Arizona is a community property state. In fact, it is one of only nine in the United States. There are some common misconceptions regarding what is considered community property in an Arizona marriage and how community property is divided in an Arizona divorce. The following attempts to clarify these for the reader.
Community property is all property, including assets and debts, acquired by the spouses during a marriage. It does not matter how the property is titled or whose name is on it.
The only excluded property is separate property and property defined as separate property by a valid premarital or postmarital agreement. This includes any income earned during the marriage, known as community funds and anything purchased with this income.
In Arizona, community property is divided equally. However, there are times when the nature of the property makes this an impossibility.
There are two primary types of assets in Arizona. These are real property, meaning real estate, personal property, or goods and other items of value. These assets can sometimes become commingled or mixed assets, meaning they are partially community and partially separate property.
For example, if a spouse deeds community real estate to the other spouse alone after the real estate was bought and maintained with community funds, the real estate becomes a mixed asset. A retirement account can also be a mixed asset if it started before marriage and grew throughout the marriage. The increase in the retirement account is community property.
Any time there are mixed assets involved in a divorce, it is crucial to consult with an experienced divorce attorney who can ensure these assets are correctly identified, valued, and divided amongst the spouses.
Separate property is set apart from community property in Arizona. It is property acquired by one spouse either:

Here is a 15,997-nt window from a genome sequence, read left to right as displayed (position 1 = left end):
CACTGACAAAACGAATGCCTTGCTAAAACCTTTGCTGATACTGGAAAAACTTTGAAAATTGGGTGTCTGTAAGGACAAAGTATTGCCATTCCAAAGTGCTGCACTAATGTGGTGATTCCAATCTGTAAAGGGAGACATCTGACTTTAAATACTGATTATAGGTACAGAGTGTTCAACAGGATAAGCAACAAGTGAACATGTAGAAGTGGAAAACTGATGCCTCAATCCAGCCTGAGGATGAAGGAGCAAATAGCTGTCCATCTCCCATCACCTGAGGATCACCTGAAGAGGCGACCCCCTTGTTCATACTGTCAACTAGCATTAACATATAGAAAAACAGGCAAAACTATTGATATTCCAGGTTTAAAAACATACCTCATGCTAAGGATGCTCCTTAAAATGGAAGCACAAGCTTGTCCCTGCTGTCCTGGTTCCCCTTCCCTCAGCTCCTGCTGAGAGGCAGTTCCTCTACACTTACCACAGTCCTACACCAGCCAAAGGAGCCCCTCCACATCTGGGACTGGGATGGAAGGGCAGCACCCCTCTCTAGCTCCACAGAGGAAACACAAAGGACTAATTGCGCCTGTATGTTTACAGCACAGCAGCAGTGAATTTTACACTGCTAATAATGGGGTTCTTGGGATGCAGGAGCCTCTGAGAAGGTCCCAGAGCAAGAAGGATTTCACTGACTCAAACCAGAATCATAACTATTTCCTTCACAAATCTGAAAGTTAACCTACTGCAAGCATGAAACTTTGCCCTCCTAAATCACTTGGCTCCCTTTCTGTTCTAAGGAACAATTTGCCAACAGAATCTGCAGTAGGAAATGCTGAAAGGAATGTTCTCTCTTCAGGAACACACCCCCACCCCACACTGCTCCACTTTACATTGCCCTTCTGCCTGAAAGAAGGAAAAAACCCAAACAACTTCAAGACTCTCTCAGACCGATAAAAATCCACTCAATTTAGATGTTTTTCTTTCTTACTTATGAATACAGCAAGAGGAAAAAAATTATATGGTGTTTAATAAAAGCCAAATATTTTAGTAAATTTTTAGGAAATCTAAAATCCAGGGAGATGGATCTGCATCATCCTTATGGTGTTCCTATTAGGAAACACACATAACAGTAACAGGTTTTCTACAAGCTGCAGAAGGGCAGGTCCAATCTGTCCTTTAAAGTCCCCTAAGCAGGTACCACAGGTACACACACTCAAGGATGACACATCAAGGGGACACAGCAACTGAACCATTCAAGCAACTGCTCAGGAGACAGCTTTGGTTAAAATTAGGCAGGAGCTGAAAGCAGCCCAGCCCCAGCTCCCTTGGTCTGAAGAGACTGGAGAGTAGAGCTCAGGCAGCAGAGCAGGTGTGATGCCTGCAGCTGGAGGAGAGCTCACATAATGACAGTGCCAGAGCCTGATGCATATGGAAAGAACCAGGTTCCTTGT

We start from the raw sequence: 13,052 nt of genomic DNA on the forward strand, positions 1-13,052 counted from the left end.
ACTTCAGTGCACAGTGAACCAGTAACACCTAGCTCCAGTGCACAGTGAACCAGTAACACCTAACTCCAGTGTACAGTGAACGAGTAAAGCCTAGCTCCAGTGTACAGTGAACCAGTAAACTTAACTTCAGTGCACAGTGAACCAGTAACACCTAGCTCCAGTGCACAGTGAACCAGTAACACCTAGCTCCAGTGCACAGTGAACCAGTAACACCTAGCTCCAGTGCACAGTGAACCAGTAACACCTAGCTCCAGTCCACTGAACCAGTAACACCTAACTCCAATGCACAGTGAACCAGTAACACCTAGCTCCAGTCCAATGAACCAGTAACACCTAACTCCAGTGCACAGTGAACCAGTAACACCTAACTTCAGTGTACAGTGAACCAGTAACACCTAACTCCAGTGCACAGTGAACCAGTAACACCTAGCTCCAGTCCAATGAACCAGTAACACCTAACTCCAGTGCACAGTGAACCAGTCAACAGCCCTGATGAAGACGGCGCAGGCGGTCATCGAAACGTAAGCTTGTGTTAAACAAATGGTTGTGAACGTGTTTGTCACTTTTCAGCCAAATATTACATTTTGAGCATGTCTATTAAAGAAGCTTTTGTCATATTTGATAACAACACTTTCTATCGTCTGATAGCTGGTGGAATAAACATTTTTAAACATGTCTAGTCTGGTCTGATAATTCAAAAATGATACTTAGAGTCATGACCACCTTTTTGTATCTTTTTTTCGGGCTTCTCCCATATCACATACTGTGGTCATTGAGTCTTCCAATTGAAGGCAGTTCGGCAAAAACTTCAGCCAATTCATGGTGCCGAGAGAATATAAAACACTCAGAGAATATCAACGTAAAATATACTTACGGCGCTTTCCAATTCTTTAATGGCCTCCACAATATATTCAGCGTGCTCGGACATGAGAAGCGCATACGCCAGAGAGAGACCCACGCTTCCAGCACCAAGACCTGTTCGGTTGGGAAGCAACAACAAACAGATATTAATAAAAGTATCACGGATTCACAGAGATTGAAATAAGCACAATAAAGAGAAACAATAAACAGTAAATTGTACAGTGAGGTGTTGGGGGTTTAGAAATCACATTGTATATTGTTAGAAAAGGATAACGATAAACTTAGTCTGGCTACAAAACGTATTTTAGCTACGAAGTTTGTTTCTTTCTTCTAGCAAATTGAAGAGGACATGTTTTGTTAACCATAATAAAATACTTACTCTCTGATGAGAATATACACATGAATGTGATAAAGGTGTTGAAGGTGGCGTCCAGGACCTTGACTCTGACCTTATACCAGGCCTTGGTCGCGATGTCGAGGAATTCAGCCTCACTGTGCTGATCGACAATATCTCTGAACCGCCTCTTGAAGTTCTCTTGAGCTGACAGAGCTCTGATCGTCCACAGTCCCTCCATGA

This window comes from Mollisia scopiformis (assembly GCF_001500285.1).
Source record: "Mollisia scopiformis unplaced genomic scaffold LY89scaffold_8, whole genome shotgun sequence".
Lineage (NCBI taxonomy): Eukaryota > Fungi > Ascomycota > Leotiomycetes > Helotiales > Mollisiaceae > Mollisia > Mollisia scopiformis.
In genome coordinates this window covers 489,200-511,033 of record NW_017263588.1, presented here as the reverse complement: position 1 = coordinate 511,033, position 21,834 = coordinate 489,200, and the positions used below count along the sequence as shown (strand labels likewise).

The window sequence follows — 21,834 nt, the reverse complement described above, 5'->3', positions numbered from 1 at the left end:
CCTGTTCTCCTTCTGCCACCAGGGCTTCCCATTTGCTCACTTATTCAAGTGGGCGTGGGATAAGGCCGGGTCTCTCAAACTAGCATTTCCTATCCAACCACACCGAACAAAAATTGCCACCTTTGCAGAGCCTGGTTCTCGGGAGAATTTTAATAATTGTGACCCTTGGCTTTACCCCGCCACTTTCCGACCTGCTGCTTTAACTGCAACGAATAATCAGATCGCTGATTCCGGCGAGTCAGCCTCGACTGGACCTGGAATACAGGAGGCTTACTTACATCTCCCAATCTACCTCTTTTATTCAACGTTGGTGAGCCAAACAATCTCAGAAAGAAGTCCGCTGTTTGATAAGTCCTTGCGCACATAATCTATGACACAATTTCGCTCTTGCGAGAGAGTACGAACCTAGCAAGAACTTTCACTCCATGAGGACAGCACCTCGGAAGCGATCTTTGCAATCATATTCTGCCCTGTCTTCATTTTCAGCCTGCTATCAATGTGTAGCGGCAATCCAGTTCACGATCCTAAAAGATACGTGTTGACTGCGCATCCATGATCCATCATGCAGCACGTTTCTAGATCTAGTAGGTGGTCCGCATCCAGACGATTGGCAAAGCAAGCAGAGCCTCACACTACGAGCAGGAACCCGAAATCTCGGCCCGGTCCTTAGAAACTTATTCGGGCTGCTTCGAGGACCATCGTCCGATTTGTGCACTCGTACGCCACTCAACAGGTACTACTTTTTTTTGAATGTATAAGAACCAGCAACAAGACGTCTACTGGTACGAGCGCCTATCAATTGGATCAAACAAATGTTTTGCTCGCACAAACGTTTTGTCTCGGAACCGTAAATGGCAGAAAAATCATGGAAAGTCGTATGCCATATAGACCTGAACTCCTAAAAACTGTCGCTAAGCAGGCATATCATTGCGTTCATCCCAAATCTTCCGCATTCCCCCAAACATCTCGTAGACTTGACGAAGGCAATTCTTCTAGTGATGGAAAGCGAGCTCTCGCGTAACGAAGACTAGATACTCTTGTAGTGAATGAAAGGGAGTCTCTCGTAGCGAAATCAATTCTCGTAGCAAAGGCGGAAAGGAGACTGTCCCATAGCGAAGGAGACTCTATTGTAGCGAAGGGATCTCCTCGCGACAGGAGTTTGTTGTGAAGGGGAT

A spouse may choose to transfer, invest, or otherwise dispose of their separate property. Separate property remains separate as long as it is traceable back to its independent source.
However, if the separate property increases in value due to the other spouse’s efforts, the increase in value may be claimed as community property. An example is a second home that the other spouse fixes up for resale. The increase in the value of that home is due to the other spouse’s efforts, and the additional profits are community property.
It is important to note that when a spouse who owns real estate separately adds the other spouse to the property as a joint tenant, it becomes community property and is subject to division in an Arizona divorce.
Community property ends when one spouse serves the other with a petition for divorce or legal separation. From that point on, any income earned or property and debts acquired are separate property as long as the funds used were made after the service of the petition.
Although community property ends at the date of separation, the same is not true for obligations between spouses. When applicable, a spouse may still be required to pay spousal support and child support.
If you need more information about community property in Arizona and how it will affect your upcoming or pending divorce settlement, contact the divorce professionals Wilson-Goodman, PLLC. We will confidentially review your assets and debts to determine an equitable division between you and your spouse.
At Wilson-Goodman, PLLC, our Chandler divorce attorneys can also review your separate assets to ensure they are traceable to their source or employ financial experts to ensure your individual assets are protected. Contact us in our Phoenix office today for assistance.